I think it would work if you had a company and whilst you do the jobs/tasks you enjoy and are good at, you have a list of contractors to use for other things. So project garden if you know nothing about this you have a designer and landscaper you use. Then obviously you are gaining some money from these, almost like an agent, say 15/20%

Bonsoir Wed 02-Apr-14 12:07:26

I recently went through every single book shelf in our apartment, removed and dusted all the books, dusted and cleaned (wood treated) the bookcases, sorted through them all and sent a whole lot off to recycling and rearranged the remainder. It took the best part of 5 days (not sequential - I needed a breather from time to time) and required quite a lot of thought as well as muscle.

That's the sort of task I aim to do every year, fail to do more than once every three years and eats into my time and depletes my energy resources. Tidying or tutoring are a doddle comparison (I tutor the dyslexic son of a friend of mine once a week - I am sitting down being served cups of tea all the while and leave quite refreshed wink).

LyndaCartersBigPants Wed 02-Apr-14 12:21:49

I'm just not sure how someone else can organise your stuff though - how do they know what to keep, what to bin, what goes with what etc.?

I'm thinking of the random piles of crap that accumulate in my house - not even I know what half of it is for, I have to ask the DCs. I have 3 different bank accounts (all the same bank) so my in-tray has statements for all of these and I have to carefully check which account they are for before I file them away.

I'd definitely like someone to sort out my utilities etc as I've spent bloody days on the phone to them recently, but they all need security questions and passwords (I have been trying to switch from my ex's name to mine and nobody will let me past the first security checks on the phone and he can't even remember half his passwords!) so I don't know how someone else could sort all that out. Similarly holidays, how would they know where to book, there are so many nuances for me when booking a holiday, flight times, cost, location, facilities, the wow factor, recommendations etc. It's quite a complex job picking a holiday. If you just want to go back to the same place again of course it's easy, but then you can do it yourself!

I'm sure there are lots of jobs that someone else could theoretically do in my home, but the printer that has sat at the top of the stairs for 6 months because I don't have a home for it, the piles of washing abandoned because no bugger will claim it and put it away, the various folders and notebooks that sit around waiting for inspiration to strike and the assorted computer-related debris (that belongs to something but nobody knows what) would leave a professional as stumped as I am!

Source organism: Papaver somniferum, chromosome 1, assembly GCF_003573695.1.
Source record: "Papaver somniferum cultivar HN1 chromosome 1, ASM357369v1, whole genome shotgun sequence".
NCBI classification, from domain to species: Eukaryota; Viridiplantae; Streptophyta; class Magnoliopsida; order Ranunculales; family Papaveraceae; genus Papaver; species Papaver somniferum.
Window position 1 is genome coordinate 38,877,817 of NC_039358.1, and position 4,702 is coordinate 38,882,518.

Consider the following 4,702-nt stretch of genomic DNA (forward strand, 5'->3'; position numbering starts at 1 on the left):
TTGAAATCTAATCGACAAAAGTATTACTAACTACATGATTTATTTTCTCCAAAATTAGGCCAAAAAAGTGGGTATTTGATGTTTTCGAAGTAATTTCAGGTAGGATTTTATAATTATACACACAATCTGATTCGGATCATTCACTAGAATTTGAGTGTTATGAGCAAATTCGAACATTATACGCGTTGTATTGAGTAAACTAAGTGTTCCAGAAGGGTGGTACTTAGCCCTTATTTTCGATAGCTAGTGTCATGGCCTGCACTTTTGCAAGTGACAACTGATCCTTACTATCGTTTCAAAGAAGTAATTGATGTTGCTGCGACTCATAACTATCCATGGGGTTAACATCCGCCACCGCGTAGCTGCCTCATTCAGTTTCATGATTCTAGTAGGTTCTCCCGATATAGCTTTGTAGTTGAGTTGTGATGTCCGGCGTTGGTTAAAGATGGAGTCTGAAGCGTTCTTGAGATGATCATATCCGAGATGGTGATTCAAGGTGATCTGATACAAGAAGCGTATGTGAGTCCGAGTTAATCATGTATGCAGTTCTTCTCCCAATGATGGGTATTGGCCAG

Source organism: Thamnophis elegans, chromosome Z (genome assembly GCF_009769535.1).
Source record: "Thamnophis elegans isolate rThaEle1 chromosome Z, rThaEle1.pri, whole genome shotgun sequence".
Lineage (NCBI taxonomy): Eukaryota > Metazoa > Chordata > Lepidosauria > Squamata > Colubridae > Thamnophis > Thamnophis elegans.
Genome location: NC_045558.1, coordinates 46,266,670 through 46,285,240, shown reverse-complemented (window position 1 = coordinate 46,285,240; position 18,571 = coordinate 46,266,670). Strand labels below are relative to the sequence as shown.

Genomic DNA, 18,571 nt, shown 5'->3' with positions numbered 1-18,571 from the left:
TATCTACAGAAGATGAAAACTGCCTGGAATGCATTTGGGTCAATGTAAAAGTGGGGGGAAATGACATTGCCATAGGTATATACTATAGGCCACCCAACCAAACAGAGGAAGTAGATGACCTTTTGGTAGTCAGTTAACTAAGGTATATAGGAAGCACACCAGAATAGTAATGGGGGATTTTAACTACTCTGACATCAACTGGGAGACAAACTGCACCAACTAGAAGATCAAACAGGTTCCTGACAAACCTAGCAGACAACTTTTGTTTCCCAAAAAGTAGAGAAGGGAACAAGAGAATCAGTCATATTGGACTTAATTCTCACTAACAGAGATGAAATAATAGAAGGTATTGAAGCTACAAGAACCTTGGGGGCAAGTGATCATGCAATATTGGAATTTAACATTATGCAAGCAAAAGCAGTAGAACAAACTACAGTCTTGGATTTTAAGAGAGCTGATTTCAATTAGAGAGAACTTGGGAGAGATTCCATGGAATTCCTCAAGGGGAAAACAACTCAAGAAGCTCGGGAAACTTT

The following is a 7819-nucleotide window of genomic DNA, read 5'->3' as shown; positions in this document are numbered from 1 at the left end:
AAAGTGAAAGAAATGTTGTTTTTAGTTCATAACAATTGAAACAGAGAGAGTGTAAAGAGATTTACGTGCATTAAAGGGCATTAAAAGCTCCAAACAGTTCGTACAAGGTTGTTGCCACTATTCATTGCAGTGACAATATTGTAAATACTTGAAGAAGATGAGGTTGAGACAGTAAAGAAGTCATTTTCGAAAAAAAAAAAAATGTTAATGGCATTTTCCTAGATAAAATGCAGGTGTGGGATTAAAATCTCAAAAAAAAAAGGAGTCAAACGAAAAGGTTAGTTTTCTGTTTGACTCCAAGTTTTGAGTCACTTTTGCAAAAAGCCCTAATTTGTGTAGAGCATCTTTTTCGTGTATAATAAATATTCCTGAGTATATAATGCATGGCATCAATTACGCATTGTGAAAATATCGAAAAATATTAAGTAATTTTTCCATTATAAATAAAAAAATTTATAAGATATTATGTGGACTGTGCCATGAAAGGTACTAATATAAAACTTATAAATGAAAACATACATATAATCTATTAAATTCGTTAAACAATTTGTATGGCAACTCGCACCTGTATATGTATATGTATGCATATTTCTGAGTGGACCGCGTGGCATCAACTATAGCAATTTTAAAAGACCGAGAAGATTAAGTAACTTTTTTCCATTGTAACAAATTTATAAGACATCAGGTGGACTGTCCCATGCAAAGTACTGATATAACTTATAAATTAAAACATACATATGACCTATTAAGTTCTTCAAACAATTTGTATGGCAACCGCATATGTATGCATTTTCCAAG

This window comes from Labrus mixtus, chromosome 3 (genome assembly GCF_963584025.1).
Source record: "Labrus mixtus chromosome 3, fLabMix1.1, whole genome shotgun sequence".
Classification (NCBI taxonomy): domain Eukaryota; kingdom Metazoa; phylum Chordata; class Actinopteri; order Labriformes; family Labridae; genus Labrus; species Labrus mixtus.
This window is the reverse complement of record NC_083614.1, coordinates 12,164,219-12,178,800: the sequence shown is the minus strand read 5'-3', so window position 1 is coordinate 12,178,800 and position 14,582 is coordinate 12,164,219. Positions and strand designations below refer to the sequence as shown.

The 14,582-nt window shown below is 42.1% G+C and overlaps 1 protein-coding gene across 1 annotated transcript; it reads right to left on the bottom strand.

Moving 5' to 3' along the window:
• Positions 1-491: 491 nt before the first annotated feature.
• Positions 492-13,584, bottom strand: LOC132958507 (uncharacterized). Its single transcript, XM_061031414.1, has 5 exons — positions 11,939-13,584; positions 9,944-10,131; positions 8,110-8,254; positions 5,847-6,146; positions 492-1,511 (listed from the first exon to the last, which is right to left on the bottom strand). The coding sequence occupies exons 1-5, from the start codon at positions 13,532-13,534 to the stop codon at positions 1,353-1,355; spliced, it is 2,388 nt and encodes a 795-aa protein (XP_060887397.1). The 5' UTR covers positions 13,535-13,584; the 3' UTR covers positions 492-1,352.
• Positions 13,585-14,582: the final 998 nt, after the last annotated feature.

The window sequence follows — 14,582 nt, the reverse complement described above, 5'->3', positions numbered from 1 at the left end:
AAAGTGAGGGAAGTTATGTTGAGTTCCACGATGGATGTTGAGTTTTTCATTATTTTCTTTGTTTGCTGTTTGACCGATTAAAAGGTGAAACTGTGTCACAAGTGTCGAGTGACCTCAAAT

Bonsoir Wed 02-Apr-14 12:36:36

I want someone to do a technology audit of my home.

Viviennemary Wed 02-Apr-14 12:39:48

I think it's a brilliant idea for a new business. Have you seen this website for professional organisers. Couldn't do a proper link.

www.apdo-uk.co.uk/

bishboschone Wed 02-Apr-14 12:50:49

Id be brilliant at this . I do this for my mum while she has been downsizing . I got offered jobs by the estate agent, the garden designer and new housing company . I declined them as I'm a sahm but it's actually a great idea for a business .

almondblossom Thu 03-Apr-14 10:16:44

Bonsoir Tutoring is a hell of a lot easier (more repetitive) than the type of work the OP is suggesting.

You clearly have no idea.

Motivating a reluctant teen, preparing an hour's work in advance, keeping it interesting, working towards exams- oh and don't forget the degree and PGCE required before you can start.

almondblossom Thu 03-Apr-14 10:18:39

Bonsoir I hope you are qualified to teach a dyslexic child?

If not then you ought not to be doing it- it's VERY different from just sitting down and teaching a 'bit of spelling'.

I am qualified and have been tutoring dyslexics for 16 years.

wordfactory Thu 03-Apr-14 10:37:54

bonsoir lives in France. Since the majority of educationalists there don't really recognise dyslexia as needing special help, she's already streets ahead of most of 'em.

JaneinReading Thu 03-Apr-14 11:16:34

These services have been around for years and those with the money probably find them useful. We are all quite tidy and organised so don't need it. I suspect the big issue is that some people are just uninterested in a tidy organised home and will always put that last so as soon as their expensive declutterer has been in they don't continue the wonderful filing system she's set up for them - they just continue as before with total mess and chaos (the worst ones are "hoarders" - obviously not everyone is that bad). It might be that some kind of consideration of why the mess got there in the first place might help too along with having someone to sort out the mess on one occasion or perhaps having someone permanent to do it would help. Some cleaners tidy as well as clean although usually would not file.